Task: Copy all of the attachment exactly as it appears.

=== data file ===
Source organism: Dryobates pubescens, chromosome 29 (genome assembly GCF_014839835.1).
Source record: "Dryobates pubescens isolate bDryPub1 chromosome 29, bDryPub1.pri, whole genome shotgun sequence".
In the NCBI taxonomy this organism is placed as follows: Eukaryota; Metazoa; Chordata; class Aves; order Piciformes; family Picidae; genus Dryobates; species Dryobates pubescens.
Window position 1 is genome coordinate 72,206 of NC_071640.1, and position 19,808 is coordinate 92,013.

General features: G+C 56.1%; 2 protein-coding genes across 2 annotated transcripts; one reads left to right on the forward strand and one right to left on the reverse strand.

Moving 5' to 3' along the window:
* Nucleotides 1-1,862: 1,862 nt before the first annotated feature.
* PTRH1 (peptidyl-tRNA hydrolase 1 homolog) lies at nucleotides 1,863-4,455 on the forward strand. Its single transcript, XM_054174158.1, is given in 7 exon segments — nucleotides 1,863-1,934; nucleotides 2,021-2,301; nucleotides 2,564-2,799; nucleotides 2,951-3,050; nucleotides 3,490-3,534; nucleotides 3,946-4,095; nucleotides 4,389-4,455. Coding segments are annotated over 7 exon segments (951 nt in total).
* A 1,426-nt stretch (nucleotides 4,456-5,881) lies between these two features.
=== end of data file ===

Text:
Source organism: Dryobates pubescens, chromosome 29 (genome assembly GCF_014839835.1).
Source record: "Dryobates pubescens isolate bDryPub1 chromosome 29, bDryPub1.pri, whole genome shotgun sequence".
In the NCBI taxonomy this organism is placed as follows: Eukaryota; Metazoa; Chordata; class Aves; order Piciformes; family Picidae; genus Dryobates; species Dryobates pubescens.
Window position 1 is genome coordinate 72,206 of NC_071640.1, and position 19,808 is coordinate 92,013.

General features: G+C 56.1%; 2 protein-coding genes across 2 annotated transcripts; one reads left to right on the forward strand and one right to left on the reverse strand.

Moving 5' to 3' along the window:
* Nucleotides 1-1,862: 1,862 nt before the first annotated feature.
* PTRH1 (peptidyl-tRNA hydrolase 1 homolog) lies at nucleotides 1,863-4,455 on the forward strand. Its single transcript, XM_054174158.1, is given in 7 exon segments — nucleotides 1,863-1,934; nucleotides 2,021-2,301; nucleotides 2,564-2,799; nucleotides 2,951-3,050; nucleotides 3,490-3,534; nucleotides 3,946-4,095; nucleotides 4,389-4,455. Coding segments are annotated over 7 exon segments (951 nt in total).
* A 1,426-nt stretch (nucleotides 4,456-5,881) lies between these two features.